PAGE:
What once was the “staff picks” section of new books shelf is no more. Somewhere along the way, either a patron or a staff member noticed how staff picks were done in other libraries and in some bookstores (or what are left of bookstores) and we found something we like better. Staff members were asked what colour they wanted and then given several sheets of stickers of the identified colour with their name added. I have sheets of beautiful yellow stickers and there are green stickers and blue stickers — any other bright colour we could find. We then went around the library putting our stickers on items we enjoyed and think others may, too.
Some items have crossed boundaries and have more than one staff sticker. I think Terry Pratchett would be one of these authors, along with the Doc Martin series of DVDs and Suzanne Collins’ Hunger Games series in the young adult section of the library. A notice of the change has been put up where the staff picks were formerly located.
I have to admit, I didn’t see it coming, at least not this quickly, but DVDs are on their way out. It was only a week or two ago we heard the only video store left in Kelowna was Leo’s, a small independent and wonderful little outlet far away from the strip malls of the highway. The implications to libraries didn’t really occur to me until today when I heard a news report on NPR’s Morning Edition discussing the changes to YouTube and the rapid growth of new networks using YouTube and other digital platforms. You can now watch movies or, to be more precise, pay to watch movies on YouTube. I have been watching television online for some time now — Rick Mercer Report, The Daily Show and Big Bang Theory, among others — and understand the shift to digital but what I didn’t foresee, and of course it had to happen, was the inevitability that DVDs will go the way of videos, tapes and, soon, CDs.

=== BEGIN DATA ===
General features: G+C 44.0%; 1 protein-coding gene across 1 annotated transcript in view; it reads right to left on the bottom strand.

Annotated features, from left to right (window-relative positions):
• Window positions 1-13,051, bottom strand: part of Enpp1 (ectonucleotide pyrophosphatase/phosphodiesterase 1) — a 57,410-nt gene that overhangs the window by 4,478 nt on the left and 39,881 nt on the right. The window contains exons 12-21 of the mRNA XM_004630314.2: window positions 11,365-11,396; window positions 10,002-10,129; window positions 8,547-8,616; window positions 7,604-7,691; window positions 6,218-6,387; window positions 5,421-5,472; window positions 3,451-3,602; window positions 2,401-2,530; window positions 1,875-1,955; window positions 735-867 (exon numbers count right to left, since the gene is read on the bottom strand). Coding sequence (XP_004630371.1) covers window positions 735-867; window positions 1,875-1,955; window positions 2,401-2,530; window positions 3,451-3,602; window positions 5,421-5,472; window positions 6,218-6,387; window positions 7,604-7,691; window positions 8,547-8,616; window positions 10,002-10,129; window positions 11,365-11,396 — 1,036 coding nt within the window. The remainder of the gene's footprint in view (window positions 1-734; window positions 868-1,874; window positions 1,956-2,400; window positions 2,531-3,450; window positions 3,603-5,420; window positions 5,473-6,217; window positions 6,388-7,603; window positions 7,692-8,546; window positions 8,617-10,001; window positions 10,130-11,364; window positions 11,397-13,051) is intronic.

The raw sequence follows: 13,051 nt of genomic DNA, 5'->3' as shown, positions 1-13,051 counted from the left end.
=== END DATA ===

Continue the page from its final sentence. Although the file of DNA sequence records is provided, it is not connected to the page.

Everything we have in our DVD collection will be available for view online. What will keep DVDs in our library at least for the next little while is that everything will be available online but for a price. There is also a border that exists not only a few miles south, but on our Internet. It is not only unbelievable, it is almost impenetrable. Unless a program or movie is broadcast through a Canadian company and you are on this side of the border, just about everything else is unavailable to us. This is far more an obstacle to us than a price on movies online. In the meantime we will keep purchasing those British series as they become available in Canada and most of the series requests that come in from patrons.
On that same note and to end, the Kindle and the newest model, the Kindle Fire are still not Canadian library friendly. Due to licensing, you cannot use the Kindle or the newest Kindle Fire to download an ebook in any library in Canada.
Ann Day is the chief librarian at the Creston and District Public Library.